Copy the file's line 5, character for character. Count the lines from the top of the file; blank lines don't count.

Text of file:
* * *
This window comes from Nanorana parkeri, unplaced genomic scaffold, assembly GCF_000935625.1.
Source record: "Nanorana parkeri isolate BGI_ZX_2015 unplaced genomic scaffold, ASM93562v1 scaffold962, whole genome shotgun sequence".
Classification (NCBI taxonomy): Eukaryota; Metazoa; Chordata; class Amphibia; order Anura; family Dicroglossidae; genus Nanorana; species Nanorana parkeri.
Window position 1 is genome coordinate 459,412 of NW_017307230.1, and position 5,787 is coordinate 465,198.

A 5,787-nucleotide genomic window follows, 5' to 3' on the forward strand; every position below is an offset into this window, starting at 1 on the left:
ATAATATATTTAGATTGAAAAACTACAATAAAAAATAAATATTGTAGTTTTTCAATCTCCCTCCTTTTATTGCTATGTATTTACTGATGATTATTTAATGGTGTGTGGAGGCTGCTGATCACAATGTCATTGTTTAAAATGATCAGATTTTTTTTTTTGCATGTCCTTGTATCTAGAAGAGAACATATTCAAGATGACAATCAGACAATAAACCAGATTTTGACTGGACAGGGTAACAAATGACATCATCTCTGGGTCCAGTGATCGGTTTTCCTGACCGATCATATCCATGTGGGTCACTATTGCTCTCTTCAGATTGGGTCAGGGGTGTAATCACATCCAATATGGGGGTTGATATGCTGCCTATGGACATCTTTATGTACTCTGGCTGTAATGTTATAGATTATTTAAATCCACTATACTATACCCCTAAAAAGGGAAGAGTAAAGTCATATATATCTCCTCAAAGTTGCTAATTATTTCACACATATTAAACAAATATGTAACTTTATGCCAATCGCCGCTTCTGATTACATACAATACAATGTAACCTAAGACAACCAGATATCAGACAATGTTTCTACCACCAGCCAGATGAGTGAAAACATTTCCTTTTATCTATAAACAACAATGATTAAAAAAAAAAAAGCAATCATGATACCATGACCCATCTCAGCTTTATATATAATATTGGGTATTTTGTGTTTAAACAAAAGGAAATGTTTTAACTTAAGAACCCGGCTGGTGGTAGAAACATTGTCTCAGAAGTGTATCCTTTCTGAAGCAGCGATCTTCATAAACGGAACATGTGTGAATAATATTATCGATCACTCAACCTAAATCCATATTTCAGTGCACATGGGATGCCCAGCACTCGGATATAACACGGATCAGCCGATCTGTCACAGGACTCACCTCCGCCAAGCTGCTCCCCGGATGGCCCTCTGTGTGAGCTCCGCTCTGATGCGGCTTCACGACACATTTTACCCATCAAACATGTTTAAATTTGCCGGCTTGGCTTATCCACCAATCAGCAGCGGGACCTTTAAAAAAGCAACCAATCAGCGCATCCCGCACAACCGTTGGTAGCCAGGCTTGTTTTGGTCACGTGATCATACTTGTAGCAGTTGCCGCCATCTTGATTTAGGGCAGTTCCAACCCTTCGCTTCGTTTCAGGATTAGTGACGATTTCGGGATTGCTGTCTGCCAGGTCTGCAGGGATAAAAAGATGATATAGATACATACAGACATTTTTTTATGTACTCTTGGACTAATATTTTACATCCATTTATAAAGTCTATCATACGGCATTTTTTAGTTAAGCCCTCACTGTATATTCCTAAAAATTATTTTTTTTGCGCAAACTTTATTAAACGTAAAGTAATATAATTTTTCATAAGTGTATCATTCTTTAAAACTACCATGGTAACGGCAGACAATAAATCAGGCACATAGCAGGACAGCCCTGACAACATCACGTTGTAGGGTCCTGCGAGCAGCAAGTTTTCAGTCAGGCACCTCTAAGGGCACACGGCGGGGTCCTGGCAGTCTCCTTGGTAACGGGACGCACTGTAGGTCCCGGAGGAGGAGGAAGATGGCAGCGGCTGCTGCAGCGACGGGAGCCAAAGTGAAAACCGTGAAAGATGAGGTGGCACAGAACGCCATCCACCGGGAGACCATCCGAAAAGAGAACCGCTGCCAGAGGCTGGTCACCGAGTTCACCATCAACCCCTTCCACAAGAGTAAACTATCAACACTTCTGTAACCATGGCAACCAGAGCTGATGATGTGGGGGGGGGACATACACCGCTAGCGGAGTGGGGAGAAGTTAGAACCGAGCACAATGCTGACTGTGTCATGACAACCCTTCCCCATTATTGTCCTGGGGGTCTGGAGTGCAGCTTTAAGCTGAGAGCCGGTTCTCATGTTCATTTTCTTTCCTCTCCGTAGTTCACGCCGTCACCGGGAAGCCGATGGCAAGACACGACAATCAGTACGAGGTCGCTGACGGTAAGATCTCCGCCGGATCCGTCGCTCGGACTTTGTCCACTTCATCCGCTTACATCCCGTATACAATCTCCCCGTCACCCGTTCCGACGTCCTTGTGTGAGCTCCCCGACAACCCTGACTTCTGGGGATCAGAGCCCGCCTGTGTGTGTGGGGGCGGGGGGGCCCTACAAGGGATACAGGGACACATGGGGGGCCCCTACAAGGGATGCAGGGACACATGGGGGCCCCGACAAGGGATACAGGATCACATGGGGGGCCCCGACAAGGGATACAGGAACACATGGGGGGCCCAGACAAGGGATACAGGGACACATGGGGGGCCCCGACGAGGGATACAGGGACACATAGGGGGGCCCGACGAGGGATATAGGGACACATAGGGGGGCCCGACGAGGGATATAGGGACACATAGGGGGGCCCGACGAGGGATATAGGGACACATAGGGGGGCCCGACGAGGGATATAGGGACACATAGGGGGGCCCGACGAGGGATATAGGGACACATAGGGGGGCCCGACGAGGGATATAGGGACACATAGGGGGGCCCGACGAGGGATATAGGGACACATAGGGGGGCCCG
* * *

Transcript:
A 5,787-nucleotide genomic window follows, 5' to 3' on the forward strand; every position below is an offset into this window, starting at 1 on the left: